Committee Biographical Information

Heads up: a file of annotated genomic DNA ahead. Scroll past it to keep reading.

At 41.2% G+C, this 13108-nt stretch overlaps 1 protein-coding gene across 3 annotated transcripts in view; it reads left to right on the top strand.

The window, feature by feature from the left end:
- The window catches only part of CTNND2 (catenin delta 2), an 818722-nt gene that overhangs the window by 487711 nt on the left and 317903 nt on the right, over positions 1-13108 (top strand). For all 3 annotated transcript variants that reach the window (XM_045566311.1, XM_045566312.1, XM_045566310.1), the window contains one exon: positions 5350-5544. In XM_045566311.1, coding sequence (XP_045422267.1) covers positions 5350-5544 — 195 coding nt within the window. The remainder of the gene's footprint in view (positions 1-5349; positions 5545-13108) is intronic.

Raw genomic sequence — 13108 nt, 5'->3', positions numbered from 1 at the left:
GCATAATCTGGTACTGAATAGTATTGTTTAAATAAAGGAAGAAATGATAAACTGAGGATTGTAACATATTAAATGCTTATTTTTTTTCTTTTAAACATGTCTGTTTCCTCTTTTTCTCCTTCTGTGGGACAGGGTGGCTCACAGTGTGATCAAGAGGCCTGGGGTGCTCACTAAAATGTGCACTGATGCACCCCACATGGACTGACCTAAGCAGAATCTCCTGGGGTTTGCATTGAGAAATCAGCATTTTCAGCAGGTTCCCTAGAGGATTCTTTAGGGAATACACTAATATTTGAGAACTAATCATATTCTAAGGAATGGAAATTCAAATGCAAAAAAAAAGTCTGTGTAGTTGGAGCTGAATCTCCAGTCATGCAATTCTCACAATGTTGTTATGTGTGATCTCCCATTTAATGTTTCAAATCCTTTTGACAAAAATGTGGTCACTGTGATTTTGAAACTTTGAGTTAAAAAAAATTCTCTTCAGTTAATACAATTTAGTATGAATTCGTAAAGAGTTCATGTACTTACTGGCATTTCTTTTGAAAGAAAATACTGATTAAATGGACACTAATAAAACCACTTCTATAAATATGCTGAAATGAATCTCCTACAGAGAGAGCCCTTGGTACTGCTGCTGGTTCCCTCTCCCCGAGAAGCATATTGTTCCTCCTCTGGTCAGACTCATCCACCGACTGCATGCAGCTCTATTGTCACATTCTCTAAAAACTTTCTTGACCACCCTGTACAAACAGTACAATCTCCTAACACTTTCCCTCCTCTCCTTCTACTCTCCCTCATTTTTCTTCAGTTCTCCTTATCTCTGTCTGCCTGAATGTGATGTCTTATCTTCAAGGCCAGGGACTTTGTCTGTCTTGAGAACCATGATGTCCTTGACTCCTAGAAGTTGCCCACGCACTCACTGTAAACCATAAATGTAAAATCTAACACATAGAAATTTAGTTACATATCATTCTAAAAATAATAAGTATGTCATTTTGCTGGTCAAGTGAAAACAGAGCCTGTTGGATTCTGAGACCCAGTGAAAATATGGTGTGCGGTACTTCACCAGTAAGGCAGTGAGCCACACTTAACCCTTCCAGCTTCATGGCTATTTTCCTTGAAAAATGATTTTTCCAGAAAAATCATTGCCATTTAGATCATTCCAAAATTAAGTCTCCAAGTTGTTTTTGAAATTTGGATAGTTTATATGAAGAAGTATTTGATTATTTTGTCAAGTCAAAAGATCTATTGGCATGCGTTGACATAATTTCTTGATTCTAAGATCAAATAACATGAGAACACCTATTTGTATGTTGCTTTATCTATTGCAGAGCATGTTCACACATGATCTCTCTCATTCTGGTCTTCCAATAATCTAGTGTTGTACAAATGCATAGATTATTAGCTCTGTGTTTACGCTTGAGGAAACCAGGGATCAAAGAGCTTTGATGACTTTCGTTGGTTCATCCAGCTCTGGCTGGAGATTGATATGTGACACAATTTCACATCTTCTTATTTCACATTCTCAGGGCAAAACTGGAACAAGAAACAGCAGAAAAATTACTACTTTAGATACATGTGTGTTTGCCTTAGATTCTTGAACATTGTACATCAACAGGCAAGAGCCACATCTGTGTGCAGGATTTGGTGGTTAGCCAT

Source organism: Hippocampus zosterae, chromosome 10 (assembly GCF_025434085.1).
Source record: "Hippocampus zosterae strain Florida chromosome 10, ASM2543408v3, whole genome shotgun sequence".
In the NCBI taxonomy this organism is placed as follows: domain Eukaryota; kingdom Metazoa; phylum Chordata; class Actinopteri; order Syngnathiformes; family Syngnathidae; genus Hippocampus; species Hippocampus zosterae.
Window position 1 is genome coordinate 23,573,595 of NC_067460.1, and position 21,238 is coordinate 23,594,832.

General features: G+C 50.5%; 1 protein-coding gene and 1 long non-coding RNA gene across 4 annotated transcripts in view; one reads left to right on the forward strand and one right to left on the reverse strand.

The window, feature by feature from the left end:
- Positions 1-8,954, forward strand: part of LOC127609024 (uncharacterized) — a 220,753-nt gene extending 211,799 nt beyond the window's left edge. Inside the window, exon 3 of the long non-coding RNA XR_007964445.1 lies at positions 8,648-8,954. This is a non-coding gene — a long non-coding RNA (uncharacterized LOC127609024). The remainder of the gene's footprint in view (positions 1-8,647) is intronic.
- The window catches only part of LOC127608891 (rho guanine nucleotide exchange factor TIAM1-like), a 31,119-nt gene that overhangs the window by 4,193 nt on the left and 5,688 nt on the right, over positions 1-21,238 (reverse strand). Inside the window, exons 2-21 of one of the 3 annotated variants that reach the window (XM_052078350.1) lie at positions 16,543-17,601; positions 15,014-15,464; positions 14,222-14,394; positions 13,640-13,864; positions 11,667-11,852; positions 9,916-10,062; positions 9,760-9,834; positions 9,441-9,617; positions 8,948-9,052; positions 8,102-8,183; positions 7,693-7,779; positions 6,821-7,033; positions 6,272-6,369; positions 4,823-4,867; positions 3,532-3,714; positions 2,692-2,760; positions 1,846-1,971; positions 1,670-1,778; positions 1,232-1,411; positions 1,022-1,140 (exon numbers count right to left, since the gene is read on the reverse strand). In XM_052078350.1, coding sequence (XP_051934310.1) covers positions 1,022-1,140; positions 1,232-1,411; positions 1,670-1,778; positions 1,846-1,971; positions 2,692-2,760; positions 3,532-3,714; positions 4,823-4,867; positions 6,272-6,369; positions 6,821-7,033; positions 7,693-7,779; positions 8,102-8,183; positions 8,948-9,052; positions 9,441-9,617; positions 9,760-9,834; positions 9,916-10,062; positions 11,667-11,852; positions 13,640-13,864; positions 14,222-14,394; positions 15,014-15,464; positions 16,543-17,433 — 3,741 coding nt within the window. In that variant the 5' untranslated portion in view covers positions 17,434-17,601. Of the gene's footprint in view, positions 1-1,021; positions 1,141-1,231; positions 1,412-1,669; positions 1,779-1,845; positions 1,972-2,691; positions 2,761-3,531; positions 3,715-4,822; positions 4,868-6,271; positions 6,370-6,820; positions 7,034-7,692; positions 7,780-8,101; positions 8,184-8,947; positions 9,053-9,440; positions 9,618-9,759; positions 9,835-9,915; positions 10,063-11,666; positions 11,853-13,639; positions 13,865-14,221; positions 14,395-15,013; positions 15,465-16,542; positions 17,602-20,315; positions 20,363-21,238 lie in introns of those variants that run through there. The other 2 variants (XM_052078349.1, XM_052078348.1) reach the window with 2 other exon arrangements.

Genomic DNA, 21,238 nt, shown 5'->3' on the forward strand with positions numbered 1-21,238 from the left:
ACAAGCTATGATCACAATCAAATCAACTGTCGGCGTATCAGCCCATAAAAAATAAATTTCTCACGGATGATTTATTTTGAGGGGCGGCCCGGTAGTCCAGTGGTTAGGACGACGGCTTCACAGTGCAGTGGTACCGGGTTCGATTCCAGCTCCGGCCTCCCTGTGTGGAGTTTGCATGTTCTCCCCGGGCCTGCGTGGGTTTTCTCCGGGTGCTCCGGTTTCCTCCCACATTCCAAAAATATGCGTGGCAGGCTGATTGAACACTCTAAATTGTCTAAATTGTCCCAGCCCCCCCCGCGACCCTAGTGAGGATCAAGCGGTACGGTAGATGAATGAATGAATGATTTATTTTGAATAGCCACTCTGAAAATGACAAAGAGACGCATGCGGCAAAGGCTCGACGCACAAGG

Robert W. Fri (Chair) is a visiting scholar and senior fellow emeritus at Resources for the Future, where he served as president from 1986 to 1995. From 1996 to 2001 he served as director of the National Museum of Natural History at the Smithsonian Institution. Before joining the Smithsonian, Fri served in both the public and private sectors, specializing in energy and environmental issues. In 1971 he became the first deputy administrator of the U.S. Environmental Protection Agency. In 1975, President Ford appointed him as the deputy administrator of the Energy Research and Development Administration. He served as acting administrator of both agencies for extended periods. From 1978 to 1986, Fri headed his own company, Energy Transition Corporation. He began his career with McKinsey and Company, where he was elected a principal. Fri is a senior advisor to private, public, and nonprofit organizations. He is a director of the American Electric Power Company and of the Electric Power Research Institute (EPRI) and a trustee of Science Service, Inc. (publisher of Science News and organizer of the Intel Science Talent Search and International Science and Engineering Fair). He is a member of the National Petroleum Council and a member of the Biological and Environmental Research Advisory Committee at the Department of Energy (DOE). In past years, he has been a member of the President’s Commission on Environmental Quality, the Secretary of Energy’s Advisory Board, and the University of Chicago Board of Governors for Argonne National Laboratory. He has chaired advisory committees of the National Research Council (NRC); the Carnegie Commission on Science, Technology and Government; EPRI; and the Office of Technology Assessment. He served as chair of the NRC Committee on Benefits of DOE R&D on Energy Efficiency and Fossil Energy. From 1978 to 1995 he was a director of Transco Energy Company, where he served as chair of the audit, compensation, and chief executive search committees. He is a member of Phi Beta Kappa and Sigma Xi and a national associate of the National Academies. He received his B.A. in physics from Rice University and his M.B.A. (with distinction) from Harvard University.